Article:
have yet to find any aspect of war that is. It was however, work
that needed doing and work I am ideally suited for. He was using
different tactics...wear down governments and cause chaos. Someone
needed to keep the people, if not happy, at least willing to
continue. I worked for happy."
sighed. "Join the army and see the world."
that why you joined?"
was the war mainly. I was young, eager, and too newly married. I
don't feel young anymore."
decade plus of what you have been through will do that. Come on,
let's get to work."
again the darkened sky, the smoke and haze, but not the battlefield.
Rows of pallets lay in the open the cries of the wounded filled the
air. Shandis felt the tears come unbidden to his eyes. **Gods, not
stood beside him. **It is disturbing, yes. I see no priests...no
by this point we had none...nothing but the hands of other soldiers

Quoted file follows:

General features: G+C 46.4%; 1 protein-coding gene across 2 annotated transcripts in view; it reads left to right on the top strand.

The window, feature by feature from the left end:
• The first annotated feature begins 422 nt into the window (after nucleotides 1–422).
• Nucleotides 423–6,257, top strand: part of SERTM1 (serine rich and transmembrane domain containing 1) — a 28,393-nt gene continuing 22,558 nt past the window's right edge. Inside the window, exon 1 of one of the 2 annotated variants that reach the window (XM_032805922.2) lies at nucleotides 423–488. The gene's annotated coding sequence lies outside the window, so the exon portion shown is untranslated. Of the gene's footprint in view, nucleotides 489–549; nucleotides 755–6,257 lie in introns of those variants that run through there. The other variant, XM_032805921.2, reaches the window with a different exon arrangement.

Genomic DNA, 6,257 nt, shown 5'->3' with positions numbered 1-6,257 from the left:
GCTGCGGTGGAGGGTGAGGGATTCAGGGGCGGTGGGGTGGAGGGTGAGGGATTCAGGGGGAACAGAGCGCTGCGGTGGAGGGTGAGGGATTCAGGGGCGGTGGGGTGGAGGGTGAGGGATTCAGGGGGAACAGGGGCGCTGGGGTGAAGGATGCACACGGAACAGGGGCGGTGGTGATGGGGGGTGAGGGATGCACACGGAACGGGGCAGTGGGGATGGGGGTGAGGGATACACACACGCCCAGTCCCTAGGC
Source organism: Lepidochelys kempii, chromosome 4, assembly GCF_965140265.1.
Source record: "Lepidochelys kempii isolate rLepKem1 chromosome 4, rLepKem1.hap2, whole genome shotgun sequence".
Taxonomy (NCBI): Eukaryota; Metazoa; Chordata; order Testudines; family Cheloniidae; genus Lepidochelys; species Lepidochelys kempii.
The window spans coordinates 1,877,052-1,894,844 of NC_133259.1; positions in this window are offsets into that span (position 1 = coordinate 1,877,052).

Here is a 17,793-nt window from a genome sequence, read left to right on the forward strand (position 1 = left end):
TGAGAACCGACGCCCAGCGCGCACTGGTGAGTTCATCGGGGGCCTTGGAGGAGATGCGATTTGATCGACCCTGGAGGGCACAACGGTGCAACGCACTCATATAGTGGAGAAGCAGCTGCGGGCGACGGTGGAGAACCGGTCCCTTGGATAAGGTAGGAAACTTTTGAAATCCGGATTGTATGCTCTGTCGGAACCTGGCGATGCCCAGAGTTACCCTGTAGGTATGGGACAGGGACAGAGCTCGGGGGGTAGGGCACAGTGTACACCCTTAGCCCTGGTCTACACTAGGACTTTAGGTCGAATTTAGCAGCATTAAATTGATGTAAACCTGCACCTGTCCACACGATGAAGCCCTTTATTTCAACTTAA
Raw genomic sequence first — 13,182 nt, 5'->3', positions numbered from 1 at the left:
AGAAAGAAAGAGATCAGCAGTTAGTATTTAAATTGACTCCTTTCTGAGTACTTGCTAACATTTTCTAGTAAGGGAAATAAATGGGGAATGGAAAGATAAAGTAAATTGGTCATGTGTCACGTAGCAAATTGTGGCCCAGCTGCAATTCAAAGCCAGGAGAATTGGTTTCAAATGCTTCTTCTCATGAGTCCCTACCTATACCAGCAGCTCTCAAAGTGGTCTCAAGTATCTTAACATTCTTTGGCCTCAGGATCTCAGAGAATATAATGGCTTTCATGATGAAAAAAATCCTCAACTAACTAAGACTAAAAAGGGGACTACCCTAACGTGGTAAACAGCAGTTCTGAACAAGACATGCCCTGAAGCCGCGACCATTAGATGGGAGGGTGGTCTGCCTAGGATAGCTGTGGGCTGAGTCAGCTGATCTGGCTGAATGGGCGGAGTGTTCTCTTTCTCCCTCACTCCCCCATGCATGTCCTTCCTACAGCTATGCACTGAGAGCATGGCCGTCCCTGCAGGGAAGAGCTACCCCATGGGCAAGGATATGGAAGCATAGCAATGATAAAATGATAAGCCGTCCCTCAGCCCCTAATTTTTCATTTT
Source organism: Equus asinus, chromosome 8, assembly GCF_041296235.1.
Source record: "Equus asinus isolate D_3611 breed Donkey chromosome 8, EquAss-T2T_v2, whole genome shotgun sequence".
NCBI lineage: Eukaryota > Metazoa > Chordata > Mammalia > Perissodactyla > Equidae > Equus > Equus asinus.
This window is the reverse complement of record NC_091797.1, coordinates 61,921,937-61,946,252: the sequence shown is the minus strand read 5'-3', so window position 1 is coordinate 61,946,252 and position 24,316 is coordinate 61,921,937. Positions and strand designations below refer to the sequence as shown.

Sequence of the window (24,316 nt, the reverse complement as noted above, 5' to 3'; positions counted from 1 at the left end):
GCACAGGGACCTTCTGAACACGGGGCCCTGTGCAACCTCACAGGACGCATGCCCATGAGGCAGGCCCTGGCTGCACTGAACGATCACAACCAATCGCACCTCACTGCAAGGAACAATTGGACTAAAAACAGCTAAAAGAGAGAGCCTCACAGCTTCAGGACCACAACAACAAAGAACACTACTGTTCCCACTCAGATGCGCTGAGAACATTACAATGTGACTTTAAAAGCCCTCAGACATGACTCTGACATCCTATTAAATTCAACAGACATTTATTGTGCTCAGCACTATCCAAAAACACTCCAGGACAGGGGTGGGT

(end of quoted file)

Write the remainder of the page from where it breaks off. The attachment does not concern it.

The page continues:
to bandage, to give comfort, to hold the dying. It was worse than
the fighting. I would rather face that.**
does this pain mean so much, Shandis?**
found himself moving from pallet to pallet, a drink of water, a word,
anything to ease the discomfort. **I can't do anything. It's
useless, nothing really helps. Some would beg to die. The dead
don't feel pain. What manner of world is it when a man fights to
live then begs to die?**
world seriously wrong.**
turned to him. **Can't you help them?**
weary pain stole across Julian's face. **No. They are your
memories, not real men. I am but a guest in your mind. Only you can
take action here.**
was powerless. Their pain is real enough.**
enough that I feel it, Shandis, but I am no god to wish it gone. If
I could do that we would not be here now.**
can I do?**
must let go. Put this memory firmly in your past. You are not
responsible for this.**
wanted to do something. It hurts that I could do nothing.**
you did. You gave them water. You held their hands. You gave
comfort to the dying. Sometimes, that is all a priest or healer can
shook the wooden ladle. **You call this help?**
they be better off without it?**
**No. That is a
holds the bucket and ladle? Who carried it from man to man?**
else was there? Everyone did something or tried to.**